Macor® (Corning Glass)

Welcome to Insaco® Thank you for visiting!

For over 60 years we have been a precision machining and polishing fabricator of parts from all technical ceramics, sapphire, glass and quartz. We machine these materials to very precise tolerances (many times measured in millionths of an inch) for dimension, flatness, wedge and roundness or cylindricity. Our customers typically have a critical application that requires extremely tight tolerances in ultra-hard materials. We also have the capability to grind and polish spherical radius parts in a variety of hard materials, both inside and outside diameters, to optical requirements.

Please feel free to navigate to other pages within our site to see more information on all of our high precision machining services, materials and capabilities. If you would like more information please click here to send a request, or visit our Frequently Asked Questions page.

Macor® is a machinable glass ceramic which withstands high temperatures while providing tight tolerance capability.

Macor® is a great compromise material when contemplating the need for true ceramics. This trademarked material is a product of Corning Glass Company that was formulated to provide features of a silica glass, but also be readily machinable.  Solid white, this mica glass ceramic material is made up of roughly 46% silica, 17% MgO, 16% Al2O3, 10% K2O, 7% B2O3 and 4% F.

Like Fused Quartz, Macor is stable up to almost 1000C with very low thermal expansion or thermal or electrical conductivity that beats most high performance plastics.  It is non-porous, exhibits good technical strength, and doesn’t outgas at high temperatures. But the special characteristic for this type “ceramic” material is that it can be machined by conventional HSS single point cutting tools although carbide tools are a better choice for longer wear. 

Drilling chips and grinding swarf will be as hard as the Macor and will therefore subject machine ways to higher abrasion over time. As when machining any ceramic, use of high volumes of coolant is also recommended.  The ability to machine a “ceramic” part with conventional tools might allow an engineer’s in-house shop to fabricate development prototypes with quickest turnaround. 

Depending on the application, Macor might be totally adequate to the task for final production as well.  But if hardness at higher working temperature is necessary, ceramics like Aluminum Oxide or Silicon Carbide or Zirconia will be better choices.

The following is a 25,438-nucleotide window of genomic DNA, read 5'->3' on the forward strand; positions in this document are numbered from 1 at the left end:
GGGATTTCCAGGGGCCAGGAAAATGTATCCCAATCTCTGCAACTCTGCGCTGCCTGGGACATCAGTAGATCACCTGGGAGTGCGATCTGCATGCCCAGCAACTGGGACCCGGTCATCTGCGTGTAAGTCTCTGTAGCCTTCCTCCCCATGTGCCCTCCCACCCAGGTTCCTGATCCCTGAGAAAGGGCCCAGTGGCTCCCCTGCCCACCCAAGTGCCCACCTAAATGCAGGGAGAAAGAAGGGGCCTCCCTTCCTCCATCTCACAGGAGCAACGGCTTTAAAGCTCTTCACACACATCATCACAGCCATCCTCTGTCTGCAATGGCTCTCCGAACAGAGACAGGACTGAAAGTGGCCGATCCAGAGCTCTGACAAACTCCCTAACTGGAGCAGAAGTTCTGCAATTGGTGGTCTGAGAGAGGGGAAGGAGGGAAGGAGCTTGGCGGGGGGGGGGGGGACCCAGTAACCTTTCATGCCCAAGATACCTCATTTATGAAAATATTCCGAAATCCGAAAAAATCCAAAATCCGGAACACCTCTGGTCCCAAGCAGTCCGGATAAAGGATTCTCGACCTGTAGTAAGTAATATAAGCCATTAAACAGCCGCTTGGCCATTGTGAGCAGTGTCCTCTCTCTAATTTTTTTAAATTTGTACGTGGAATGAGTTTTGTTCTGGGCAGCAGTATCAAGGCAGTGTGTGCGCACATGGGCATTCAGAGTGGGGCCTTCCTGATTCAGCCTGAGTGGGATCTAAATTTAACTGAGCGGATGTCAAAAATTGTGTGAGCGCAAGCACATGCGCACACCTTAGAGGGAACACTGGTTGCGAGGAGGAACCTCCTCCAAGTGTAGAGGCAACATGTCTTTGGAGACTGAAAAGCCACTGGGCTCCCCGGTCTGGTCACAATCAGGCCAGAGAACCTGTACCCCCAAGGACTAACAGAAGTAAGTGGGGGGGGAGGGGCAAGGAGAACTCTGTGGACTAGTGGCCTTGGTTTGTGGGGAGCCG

Corning produces and makes available Macor with a size range limited to 12” maximum dimension.  Stocking distributors offer standard raw material sizes in plates, bars and rods within this limitation.

Insaco has fabricated precision parts from Macor for many years.  Our normal processing involves diamond grinding and is used to achieve many features in Macor since this method and our sophisticated machines can achieve tighter tolerance than most single point cutting.  Some features like small holes with high aspect ratio are best generated with our conventional drilling machines. All Insaco equipment is designed for processing the hardest of materials, and our machinists have evolved special techniques for efficient production.

Macor has been useful for cutting edge applications in Aerospace, Semiconductor, Medical and Laboratory fields.  Its stability is useful for Fixtures, and non-gassing property for Ultra High Vacuum environments.

Other Glass Ceramics :
Zerodur® and
Corning ULE®

2.52 gm/cc

250 Knoop

Modulus of Elasticity

9.7 x 106 psi

Flexural Strength
15 kpsi
Compressive Strength
50 kpsi
Fracture Toughness
1.53 MPa m<sup>½</sup>
Dielectric Strength
785 ac V/mil
Dielectric Constant
6.03 (@ 1 MHz)
Volume Resistivity

> 1014 ohm-cm

Coefficient of Thermal Expansion

9.4 x 10-6/°C

Thermal Conductivity
1.46 W/mK
Specific Heat
0.19 cal/g °C
Maximum Working Temperature
1000 °C

All properties are at room temperature unless otherwise noted.

Engineering data are representative, and are not intended as absolute nor warrantable. Manufacturer’s Data shown is blended from multiple sources and therefore illustrates the marketplace.

*Click on a Property to see a comparison of up to 10 materials